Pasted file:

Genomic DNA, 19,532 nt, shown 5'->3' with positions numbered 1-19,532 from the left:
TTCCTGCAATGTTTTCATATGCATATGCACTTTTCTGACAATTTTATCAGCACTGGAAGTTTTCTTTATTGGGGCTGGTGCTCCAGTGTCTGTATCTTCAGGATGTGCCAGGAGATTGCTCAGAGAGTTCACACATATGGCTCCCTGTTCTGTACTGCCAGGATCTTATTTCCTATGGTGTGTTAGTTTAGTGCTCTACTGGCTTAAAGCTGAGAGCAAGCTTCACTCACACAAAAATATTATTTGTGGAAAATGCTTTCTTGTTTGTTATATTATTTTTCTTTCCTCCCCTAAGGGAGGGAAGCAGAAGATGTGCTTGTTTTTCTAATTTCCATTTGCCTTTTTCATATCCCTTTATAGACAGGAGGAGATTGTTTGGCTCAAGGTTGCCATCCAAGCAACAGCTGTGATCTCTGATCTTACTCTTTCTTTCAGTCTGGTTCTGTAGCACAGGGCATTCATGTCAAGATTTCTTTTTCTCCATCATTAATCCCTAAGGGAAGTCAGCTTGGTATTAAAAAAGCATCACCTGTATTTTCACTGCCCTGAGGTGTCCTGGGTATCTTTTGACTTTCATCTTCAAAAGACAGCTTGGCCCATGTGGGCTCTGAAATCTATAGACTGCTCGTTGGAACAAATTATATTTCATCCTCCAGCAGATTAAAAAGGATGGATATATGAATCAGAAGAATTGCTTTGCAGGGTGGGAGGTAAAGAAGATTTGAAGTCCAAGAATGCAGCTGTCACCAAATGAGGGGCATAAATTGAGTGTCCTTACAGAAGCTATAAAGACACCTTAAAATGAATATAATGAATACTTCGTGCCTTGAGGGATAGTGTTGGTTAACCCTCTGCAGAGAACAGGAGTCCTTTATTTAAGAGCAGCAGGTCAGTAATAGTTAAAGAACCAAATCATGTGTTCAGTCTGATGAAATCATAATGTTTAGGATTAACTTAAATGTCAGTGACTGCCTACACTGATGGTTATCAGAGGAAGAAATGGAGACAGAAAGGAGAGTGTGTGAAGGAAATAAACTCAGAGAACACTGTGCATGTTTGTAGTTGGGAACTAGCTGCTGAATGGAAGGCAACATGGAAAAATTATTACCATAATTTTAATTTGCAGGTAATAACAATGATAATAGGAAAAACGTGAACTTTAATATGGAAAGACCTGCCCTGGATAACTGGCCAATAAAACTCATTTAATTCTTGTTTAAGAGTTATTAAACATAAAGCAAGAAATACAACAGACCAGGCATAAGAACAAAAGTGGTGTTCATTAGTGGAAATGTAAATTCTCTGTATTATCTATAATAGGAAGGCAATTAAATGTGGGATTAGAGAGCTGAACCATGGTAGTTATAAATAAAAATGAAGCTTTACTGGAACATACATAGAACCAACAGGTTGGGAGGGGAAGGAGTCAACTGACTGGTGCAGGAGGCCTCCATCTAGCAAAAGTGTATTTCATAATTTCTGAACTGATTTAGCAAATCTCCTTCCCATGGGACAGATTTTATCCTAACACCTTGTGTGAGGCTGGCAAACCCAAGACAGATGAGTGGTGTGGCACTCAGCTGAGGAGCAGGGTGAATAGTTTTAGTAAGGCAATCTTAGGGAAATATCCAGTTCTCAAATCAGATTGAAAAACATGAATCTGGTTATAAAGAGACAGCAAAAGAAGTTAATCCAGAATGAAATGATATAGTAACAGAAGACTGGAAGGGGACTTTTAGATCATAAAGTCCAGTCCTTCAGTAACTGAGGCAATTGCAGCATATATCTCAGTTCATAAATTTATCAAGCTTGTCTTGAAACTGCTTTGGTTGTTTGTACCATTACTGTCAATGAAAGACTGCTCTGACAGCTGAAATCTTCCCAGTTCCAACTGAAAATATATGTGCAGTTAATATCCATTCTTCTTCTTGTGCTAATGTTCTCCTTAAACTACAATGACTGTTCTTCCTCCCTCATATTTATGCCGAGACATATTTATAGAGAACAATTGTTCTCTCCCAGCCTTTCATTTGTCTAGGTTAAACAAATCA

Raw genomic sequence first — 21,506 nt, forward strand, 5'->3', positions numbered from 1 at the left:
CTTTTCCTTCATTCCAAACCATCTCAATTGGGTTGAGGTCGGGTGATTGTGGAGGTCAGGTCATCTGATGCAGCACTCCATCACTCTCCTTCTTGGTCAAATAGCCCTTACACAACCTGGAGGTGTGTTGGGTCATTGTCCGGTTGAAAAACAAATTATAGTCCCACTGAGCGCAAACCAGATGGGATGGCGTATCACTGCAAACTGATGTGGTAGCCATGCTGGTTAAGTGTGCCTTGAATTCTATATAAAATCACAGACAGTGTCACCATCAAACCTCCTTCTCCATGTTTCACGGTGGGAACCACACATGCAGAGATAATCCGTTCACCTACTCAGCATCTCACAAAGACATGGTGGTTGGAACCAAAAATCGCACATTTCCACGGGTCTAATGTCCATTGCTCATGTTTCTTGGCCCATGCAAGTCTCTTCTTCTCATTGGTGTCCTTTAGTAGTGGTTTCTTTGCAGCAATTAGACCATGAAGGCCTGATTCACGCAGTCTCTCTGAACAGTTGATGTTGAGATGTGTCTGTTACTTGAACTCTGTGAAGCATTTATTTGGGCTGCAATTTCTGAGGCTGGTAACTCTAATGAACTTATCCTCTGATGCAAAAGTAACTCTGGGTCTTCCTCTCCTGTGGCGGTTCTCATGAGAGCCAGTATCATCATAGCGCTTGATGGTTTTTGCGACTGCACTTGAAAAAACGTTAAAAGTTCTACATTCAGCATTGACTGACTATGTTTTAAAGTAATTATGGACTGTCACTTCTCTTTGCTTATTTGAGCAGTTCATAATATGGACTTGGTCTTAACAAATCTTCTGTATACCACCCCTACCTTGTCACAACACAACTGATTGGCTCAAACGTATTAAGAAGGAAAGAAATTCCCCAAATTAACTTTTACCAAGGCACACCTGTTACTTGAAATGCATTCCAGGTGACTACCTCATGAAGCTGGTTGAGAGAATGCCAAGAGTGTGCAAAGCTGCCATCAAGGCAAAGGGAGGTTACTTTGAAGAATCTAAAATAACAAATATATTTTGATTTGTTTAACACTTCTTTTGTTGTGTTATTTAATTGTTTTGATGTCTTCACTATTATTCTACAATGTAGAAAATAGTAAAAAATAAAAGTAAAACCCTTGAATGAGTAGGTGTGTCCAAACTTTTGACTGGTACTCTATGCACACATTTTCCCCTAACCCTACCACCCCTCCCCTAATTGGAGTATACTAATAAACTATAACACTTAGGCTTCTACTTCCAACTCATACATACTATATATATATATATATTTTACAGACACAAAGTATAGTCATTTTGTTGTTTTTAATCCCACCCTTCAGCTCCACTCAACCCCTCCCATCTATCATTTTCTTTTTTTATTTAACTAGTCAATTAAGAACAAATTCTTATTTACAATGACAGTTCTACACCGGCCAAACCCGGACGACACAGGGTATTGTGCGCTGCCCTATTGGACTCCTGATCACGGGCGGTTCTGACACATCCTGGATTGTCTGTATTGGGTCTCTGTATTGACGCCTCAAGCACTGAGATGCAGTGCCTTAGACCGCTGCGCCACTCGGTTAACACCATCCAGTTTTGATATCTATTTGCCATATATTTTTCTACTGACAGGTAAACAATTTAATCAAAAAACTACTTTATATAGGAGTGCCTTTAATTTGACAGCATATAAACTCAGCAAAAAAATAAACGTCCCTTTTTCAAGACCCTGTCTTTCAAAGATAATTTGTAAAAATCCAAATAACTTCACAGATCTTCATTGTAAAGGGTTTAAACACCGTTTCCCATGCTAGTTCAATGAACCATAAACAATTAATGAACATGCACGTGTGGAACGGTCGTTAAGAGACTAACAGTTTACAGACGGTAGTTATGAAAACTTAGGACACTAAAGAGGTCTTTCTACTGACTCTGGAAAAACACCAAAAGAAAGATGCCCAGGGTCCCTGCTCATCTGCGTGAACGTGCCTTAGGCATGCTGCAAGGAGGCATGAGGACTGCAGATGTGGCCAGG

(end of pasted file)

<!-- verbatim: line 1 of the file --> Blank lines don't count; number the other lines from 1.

Genomic DNA, 19,532 nt, shown 5'->3' with positions numbered 1-19,532 from the left: